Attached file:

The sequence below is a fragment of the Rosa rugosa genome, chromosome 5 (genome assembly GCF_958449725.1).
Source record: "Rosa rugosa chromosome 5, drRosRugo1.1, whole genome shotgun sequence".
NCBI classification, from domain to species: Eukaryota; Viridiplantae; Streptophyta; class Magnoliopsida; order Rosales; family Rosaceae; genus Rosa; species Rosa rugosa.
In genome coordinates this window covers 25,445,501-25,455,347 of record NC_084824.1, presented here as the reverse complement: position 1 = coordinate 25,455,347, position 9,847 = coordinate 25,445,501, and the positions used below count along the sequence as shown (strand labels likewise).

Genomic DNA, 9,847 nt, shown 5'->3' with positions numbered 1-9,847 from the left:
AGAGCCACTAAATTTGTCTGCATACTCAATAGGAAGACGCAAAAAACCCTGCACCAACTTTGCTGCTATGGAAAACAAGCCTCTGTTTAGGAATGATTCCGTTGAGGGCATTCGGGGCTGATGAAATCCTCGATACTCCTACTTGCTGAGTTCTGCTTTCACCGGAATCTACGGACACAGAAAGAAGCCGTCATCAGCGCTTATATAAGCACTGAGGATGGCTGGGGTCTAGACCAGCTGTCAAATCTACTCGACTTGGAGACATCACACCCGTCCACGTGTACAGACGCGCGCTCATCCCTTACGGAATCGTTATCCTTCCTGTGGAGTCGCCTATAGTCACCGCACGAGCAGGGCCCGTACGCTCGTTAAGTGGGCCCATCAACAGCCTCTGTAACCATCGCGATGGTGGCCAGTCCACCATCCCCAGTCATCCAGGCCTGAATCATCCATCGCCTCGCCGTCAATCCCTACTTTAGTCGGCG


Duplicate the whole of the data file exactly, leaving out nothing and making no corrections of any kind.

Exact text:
The sequence below is a fragment of the Rosa rugosa genome, chromosome 5 (genome assembly GCF_958449725.1).
Source record: "Rosa rugosa chromosome 5, drRosRugo1.1, whole genome shotgun sequence".
NCBI classification, from domain to species: Eukaryota; Viridiplantae; Streptophyta; class Magnoliopsida; order Rosales; family Rosaceae; genus Rosa; species Rosa rugosa.
In genome coordinates this window covers 25,445,501-25,455,347 of record NC_084824.1, presented here as the reverse complement: position 1 = coordinate 25,455,347, position 9,847 = coordinate 25,445,501, and the positions used below count along the sequence as shown (strand labels likewise).

Genomic DNA, 9,847 nt, shown 5'->3' with positions numbered 1-9,847 from the left:
AGAGCCACTAAATTTGTCTGCATACTCAATAGGAAGACGCAAAAAACCCTGCACCAACTTTGCTGCTATGGAAAACAAGCCTCTGTTTAGGAATGATTCCGTTGAGGGCATTCGGGGCTGATGAAATCCTCGATACTCCTACTTGCTGAGTTCTGCTTTCACCGGAATCTACGGACACAGAAAGAAGCCGTCATCAGCGCTTATATAAGCACTGAGGATGGCTGGGGTCTAGACCAGCTGTCAAATCTACTCGACTTGGAGACATCACACCCGTCCACGTGTACAGACGCGCGCTCATCCCTTACGGAATCGTTATCCTTCCTGTGGAGTCGCCTATAGTCACCGCACGAGCAGGGCCCGTACGCTCGTTAAGTGGGCCCATCAACAGCCTCTGTAACCATCGCGATGGTGGCCAGTCCACCATCCCCAGTCATCCAGGCCTGAATCATCCATCGCCTCGCCGTCAATCCCTACTTTAGTCGGCG